T-ara seems to be on a roll lately. They produce new music so constantly that I feel like that it’s quite stupid to call this another comeback album since they don’t really leave. I mean, in order for one to truly have a comeback, one must have left a significant time. Even by K-pop hyperspeed standards, T-ara produces new music at a faster rate. Whether that actually affects the quality of their music seems to be out of the question. T-ara flip flops between sweet and adorable adolescent music (“Roly Poly,” “Lovey Dovey”) and then follow it up with a mature sound (“Cry Cry”, “Day by Day”). Apart from the repetition in their titles, T-ara seems to have found a comfortable pattern and in no way are they hurting themselves by doing this especially when they strike a chord with each turn at bat.
“Day by Day” is not on par with “Cry Cry” in terms of maturity and emotional resonance but it’s equally satisfying in its own way. While “Cry Cry” was more impressive in terms of the vocals that was on display, “Day by Day” proves to be a deftly produced song with an added touch of whimsy. I love the production on this song, the flute is so insanely addicting and beautifully matched by the girls’ voices. There’s a hint of adolescence here that I didn’t hear in “Cry Cry” but it serves to aid the whimsical element of the song instead of hampering it.
The next song, “Holiday” has a much more mature vocal performance from the girls even if the lyrics are inane at times. “Lolli lolli day” is not exactly a word even if it conveniently rhymes with “holiday”. Like “Day by Day,” however, the flute sounds here are so beautiful and the girls sing in such an effective and appealing way that the song is just very listenable.
Usually, the lead single of an album seems to be the best song or the main highlight of an album. Not so in this album. That honor goes to what is perhaps T-ara’s most beautiful track to date. “Don’t Leave” features a very complicated instrumental that gets dramatic as it goes. What I love about the song is the voices are all so wonderfully vulnerable and it resonates even against the backdrop of a very crowded instrumental. What I love most though is when they change the tune of the song when the rap parts come. I love how we leave off the orchestral part when she starts rapping.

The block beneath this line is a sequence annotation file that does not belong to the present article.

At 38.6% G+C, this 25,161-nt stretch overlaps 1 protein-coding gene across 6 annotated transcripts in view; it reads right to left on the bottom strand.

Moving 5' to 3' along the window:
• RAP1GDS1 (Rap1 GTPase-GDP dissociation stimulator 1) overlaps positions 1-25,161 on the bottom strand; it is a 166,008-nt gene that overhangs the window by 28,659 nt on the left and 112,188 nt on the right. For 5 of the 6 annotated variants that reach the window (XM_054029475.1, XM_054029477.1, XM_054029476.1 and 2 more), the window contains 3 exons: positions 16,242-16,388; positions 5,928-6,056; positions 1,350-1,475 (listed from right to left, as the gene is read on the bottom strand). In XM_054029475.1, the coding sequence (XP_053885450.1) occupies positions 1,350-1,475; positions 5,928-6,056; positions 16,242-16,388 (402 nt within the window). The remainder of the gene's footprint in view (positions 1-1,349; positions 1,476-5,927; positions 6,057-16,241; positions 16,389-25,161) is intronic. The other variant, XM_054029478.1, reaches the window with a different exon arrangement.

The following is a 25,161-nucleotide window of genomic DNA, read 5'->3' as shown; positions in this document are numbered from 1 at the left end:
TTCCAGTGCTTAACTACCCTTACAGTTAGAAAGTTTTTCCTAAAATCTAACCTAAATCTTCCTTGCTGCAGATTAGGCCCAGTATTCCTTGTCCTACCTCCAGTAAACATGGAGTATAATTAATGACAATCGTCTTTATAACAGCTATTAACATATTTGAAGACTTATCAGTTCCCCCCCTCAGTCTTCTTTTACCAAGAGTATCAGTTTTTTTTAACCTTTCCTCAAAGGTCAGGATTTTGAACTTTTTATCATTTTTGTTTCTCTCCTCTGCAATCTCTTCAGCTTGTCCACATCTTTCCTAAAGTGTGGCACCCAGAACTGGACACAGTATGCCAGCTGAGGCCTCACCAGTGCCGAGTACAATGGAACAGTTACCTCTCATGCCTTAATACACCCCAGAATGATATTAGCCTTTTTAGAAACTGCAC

Coming off of that wonderful song, the album meanders into what is perhaps the least accomplished track on the album. Which isn’t saying much considering how good this album is thus far. The album is definitely listenable and I love the instrumental in most parts. But there are times, especially after the second chorus where the track feels overstuffed. The line “I wanna give it to me” makes no sense but is such a charming chorus that I can disregard its mangling of English.
The last track, “Love Pay” seems to connect the album to the last one because it’s the closest to adolescent music. It’s definitely sunny but there’s less childish tics here. What I love the most in the song is the group cooing. It’s a nice touch to a song that seems that often needs a dose of maturity since it straddles the line between T-ara’s childish side and their very mature side.
Overall, I was very impressed by this album: This is the best sounding music that T-ara has ever produced with the added bonus of the fact that all the songs somehow sound a like without actually being repetitive of each other. In other words, they cohere altogether into one nice thematic album. I enjoyed this thoroughly because it showed the promise of T-ara’s maturity while retaining the charm and effervescence that they show when they’re hyping up the aegyo.
Rating: 4.5 out of 5